Shadows And Tall Trees
By Dwip May 28, 2013, 2:47 pm Comments (0) RSS Feed for this post

The last couple of weeks around here has been pretty typical for springtime in Oregon: drizzly, wet, and otherwise moderately inhospitable but not outright flood your house hostile. Two weeks ago, however, it was fantastic out, 72 degrees and sunny, and I was determined to take advantage of it, as you may have noticed has been my wont lately.

So I decided to take a trip out to Cascadia State Park, out on the opposite side of the valley from me and unsurprisingly in the Cascades. I don’t tend to get out that way much, since I’m a lot closer to the Coast range and the Oregon coast itself, so while towns like Lebanon and Sweet Home come up in local conversation a lot, I’ve never actually been through them that I can recall. That alone made for an interesting road trip, oddly reminiscent of the Oregon I remember from the 80s and early 90s in a lot of ways.

The park is laid out kind of strangely, with a campground on one side and a picnic area on the other, with a road and a windy sort of trail connecting the two.

Way back at the turn of the century, the park was apparently one of those health resorts that people of the time used to go to to experience nature and improve their constitutions by drinking the local spring water and such. There’s basically nothing of that era left, and they’ve even capped the spring, though there’s a rather picturesque little landing marking the spot.

If you bypass the rather unremarkable picnic area a bit, there’s a trail and some rather heroic steps leading down to the Santiam River, which is rather nice as rivers go, if a bit shallow. There was a guy out there trying to fish when I went down, though I doubt he had much luck.

Backtracking through the picnic area back towards the campground, there’s a trail leading along Soda Creek to the imaginatively named Soda Creek Falls. Supposedly it’s 3/4 of a mile long, deceptively steep, and astonishingly primeval.

It was also massively humid, and between the creek, the forest canopy, and the 60-70% background humidity, I was sweating like a river even in 72 degree heat. Normally I kind of scoff at 3/4 mile trails, but I’ll be honest – this one kind of kicked my ass. Worth it, but 2 bottles of water wasn’t near enough for this hike.

Also, here is a stump the size of my car.

Which, if you were wondering about the “tall trees” part of my post title, I’m basically talking about stuff like these:

It’s hard to impress upon you just how massive this stuff was. Not usually large in diameter, but very, very tall and very, very old in many cases.

And while Cascadia may be described as very much a rain forest, and seriously it is ridiculously lush, there’s also some evidence of fire, lightning strikes, or both in amongst the otherwise unremitting greenery.

There is also this boulder, which formed part of a small cliff on the other side of the creek. It’s so lush here, there are ferns and small trees growing out of a boulder.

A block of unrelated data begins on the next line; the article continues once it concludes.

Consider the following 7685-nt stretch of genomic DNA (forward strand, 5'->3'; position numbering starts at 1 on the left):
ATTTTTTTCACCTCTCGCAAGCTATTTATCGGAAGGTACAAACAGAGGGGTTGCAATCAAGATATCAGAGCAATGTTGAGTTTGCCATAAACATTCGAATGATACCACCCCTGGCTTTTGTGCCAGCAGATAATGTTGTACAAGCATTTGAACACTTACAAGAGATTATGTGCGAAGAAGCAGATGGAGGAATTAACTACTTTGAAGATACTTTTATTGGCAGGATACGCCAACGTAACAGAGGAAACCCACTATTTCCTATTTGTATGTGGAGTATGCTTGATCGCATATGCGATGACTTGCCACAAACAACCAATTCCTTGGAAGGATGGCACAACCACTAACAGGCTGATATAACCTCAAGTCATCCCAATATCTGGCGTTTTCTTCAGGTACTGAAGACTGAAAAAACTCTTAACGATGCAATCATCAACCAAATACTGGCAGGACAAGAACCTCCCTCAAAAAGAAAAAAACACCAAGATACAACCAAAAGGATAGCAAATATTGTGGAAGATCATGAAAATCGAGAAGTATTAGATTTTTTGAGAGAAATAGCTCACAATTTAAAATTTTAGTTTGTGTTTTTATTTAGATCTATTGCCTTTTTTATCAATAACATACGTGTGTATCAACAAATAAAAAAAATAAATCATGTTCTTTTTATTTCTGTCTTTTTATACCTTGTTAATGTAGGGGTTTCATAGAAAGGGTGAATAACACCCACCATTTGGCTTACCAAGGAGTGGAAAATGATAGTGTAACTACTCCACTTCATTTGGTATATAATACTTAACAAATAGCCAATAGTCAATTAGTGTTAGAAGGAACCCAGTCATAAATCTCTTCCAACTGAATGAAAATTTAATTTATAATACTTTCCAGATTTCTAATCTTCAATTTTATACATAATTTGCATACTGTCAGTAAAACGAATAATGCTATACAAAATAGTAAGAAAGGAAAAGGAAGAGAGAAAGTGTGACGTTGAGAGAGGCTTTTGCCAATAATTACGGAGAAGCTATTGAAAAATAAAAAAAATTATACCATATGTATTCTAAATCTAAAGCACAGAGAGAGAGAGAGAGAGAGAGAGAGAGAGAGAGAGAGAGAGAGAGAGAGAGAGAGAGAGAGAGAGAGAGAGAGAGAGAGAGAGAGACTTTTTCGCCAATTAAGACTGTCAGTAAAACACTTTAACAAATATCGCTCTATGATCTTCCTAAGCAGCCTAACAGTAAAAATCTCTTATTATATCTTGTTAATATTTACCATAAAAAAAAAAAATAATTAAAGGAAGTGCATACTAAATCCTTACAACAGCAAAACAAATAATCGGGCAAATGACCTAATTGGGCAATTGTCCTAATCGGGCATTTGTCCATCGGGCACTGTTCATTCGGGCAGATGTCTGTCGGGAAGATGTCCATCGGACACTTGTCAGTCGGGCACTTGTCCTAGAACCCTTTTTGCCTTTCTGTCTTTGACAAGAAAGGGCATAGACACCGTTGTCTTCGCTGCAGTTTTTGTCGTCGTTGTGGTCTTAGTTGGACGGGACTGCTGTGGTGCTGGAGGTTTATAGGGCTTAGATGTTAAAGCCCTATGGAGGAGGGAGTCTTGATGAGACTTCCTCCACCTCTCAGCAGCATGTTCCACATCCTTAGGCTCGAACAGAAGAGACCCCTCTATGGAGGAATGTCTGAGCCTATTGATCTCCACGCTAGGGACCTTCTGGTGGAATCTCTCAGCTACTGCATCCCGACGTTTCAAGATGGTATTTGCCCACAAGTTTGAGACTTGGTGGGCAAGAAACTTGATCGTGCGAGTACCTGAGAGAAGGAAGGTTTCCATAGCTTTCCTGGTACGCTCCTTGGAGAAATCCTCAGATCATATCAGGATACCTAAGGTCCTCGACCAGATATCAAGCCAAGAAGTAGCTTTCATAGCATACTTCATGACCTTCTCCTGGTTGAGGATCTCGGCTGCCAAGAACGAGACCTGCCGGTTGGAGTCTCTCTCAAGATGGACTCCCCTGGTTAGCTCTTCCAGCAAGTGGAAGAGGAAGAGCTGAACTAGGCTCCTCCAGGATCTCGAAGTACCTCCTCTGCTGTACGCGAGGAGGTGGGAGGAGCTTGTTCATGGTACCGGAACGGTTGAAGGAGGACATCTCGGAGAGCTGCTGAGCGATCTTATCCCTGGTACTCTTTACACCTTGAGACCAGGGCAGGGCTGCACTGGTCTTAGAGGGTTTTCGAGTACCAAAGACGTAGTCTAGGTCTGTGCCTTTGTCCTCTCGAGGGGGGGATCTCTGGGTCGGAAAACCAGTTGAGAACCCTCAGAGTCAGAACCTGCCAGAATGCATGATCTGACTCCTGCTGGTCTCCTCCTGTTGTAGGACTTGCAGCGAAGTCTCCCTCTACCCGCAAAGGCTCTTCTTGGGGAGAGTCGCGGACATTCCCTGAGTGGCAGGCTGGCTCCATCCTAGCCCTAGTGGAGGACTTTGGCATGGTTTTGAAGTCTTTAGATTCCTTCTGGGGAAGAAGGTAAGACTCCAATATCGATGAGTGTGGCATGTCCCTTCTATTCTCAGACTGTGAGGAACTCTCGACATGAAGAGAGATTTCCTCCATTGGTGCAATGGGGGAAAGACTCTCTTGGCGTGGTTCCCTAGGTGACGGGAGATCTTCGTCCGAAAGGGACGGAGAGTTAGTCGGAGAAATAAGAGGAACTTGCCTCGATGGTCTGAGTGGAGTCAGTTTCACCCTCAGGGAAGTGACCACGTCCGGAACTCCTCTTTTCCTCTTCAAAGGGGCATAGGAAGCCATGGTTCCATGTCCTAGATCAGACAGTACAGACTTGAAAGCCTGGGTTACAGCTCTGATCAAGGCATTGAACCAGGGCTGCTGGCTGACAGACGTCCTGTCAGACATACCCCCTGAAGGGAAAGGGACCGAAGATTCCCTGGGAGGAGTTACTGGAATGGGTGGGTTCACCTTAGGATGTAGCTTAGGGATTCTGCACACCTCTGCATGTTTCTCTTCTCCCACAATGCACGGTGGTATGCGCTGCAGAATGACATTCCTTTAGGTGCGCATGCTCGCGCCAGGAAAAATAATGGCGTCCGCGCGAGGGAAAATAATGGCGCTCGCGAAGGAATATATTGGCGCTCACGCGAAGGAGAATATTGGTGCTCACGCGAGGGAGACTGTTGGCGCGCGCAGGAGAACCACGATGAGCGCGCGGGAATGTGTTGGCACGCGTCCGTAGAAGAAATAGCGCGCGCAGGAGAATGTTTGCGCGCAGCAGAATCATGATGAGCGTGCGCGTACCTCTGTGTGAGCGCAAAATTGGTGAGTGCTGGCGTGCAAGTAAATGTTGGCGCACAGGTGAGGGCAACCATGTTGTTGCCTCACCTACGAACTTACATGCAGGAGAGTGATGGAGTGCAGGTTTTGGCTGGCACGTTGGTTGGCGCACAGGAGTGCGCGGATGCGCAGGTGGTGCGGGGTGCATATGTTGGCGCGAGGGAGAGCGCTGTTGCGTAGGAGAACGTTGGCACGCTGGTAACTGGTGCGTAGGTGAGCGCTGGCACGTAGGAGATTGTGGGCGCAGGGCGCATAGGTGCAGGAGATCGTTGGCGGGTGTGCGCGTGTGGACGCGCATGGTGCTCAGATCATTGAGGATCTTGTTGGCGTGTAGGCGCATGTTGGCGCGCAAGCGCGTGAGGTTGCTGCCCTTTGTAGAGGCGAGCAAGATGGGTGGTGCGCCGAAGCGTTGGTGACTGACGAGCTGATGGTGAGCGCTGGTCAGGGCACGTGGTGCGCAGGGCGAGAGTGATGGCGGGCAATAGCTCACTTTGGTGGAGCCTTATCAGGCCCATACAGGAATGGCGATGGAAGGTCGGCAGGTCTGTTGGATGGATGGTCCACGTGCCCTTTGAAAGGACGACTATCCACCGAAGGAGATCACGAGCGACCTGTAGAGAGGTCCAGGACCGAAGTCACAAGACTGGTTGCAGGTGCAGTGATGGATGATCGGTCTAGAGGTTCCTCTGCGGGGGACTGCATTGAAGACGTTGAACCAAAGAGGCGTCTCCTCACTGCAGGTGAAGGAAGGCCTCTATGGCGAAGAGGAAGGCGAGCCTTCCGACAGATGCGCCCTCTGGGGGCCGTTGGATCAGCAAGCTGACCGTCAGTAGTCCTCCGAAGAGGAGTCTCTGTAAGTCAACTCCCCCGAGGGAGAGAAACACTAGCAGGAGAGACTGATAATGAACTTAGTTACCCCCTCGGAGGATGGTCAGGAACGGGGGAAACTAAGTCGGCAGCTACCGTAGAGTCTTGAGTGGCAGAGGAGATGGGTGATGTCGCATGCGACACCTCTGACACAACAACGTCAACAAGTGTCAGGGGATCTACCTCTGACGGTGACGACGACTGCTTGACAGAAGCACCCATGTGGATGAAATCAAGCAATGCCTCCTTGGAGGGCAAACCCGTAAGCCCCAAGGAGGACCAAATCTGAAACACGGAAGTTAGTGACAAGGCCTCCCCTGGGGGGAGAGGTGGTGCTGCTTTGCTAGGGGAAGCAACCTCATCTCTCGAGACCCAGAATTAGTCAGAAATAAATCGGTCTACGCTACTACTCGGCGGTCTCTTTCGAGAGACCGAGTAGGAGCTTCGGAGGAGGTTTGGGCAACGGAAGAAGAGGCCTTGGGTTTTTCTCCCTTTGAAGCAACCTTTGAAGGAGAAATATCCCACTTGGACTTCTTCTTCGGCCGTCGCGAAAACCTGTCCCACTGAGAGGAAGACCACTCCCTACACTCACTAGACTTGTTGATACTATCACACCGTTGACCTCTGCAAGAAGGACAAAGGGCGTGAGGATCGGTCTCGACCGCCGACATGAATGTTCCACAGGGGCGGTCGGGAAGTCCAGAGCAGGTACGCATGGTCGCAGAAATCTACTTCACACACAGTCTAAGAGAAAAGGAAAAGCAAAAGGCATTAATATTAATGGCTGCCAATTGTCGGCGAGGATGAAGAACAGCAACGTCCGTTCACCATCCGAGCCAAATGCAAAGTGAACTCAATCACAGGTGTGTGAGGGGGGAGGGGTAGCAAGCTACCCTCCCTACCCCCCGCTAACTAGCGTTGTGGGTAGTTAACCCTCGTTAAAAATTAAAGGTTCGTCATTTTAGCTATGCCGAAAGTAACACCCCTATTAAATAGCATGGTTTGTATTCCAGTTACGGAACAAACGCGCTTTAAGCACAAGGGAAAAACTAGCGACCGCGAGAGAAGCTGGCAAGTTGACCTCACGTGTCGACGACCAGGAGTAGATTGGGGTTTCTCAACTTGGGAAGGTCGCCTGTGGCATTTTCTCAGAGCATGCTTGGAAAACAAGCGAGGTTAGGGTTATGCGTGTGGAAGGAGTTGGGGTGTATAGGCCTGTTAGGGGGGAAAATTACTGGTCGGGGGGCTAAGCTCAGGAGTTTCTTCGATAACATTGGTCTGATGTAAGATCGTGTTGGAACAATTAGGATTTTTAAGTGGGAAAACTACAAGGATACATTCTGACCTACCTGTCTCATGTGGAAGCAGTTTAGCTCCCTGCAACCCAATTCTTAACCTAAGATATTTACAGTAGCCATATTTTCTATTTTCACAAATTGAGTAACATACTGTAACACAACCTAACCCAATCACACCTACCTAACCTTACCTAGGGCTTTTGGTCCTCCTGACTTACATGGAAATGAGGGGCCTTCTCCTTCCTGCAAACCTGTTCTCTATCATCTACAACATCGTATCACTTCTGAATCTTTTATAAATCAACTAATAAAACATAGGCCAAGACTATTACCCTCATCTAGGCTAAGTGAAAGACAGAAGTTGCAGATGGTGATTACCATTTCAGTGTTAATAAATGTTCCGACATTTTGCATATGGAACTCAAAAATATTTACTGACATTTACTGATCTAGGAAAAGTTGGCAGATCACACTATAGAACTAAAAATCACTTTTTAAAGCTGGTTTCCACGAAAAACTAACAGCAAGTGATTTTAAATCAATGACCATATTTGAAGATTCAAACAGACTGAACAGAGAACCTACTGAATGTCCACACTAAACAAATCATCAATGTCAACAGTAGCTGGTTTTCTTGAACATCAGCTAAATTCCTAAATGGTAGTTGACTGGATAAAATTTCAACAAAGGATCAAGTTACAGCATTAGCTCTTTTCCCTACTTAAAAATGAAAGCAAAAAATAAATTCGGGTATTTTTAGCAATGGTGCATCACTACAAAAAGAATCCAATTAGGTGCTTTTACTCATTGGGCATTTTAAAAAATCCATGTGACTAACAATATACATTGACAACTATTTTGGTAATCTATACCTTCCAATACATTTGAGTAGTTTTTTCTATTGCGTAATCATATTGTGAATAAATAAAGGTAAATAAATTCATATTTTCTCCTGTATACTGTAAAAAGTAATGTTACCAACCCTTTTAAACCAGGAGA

This is me looking down the trunk of a fallen tree that’s probably older than this country. In this particular spot, that’s not really unique, but I like this shot anyway.

It’s also impossible for me to convey to you the sheer amount of fallen trees scattered around the forest, almost none of them man-made. They were all over the hillside as well as the trail, and many of them fell over the creek like bridges, and while the park rangers provided some very nice lumber bridges covered in chicken wire (for footing), there were a few logs that some enterprising types had used to get over to the other side.

There was also this little creek crossing, featuring a sort of dirt channel and a few rocks to prevent erosion or trip people or something.

Somewhere about the time I was physically melting into the trail from the humidity, I finally reached the end of the trail and the titular Soda Creek Falls.

I’ll admit, I was somewhat unimpressed at first blush, though the view back along the creek was rather nice.

As it turns out, the pro move in this case is to climb down some rocks from the trail, and provided you’re at least slightly cautious with your footing it’s fairly trivial to make your way over to the falls themselves, complete with rather dramatic cliff.

This, I assure you, was rather more spectacular, and was pleasingly cool and refreshing after the hot and humid climb to get up there. As an added bonus, the pool and cliff feature some really interesting rock faces.

You may be a nerd, incidentally, if you’re thoughts on this matter run along the lines of “You know, you never do see anything like this in a video game. Somebody should fix that.” I know, I know.

I’ll spare you the hike back, though I was somewhat shamed to pass a family with two small children rather close to the falls, said children not seeming to mind the death march at all, though I imagine they slept pretty well that night.

For my part, I certainly did, after a stop to gulp down another bottle of water and a couple of granola bars on the shores of Lake Foster outside Sweet Home.

Cascadia’s a bit remote, but well worth the trip, I think.


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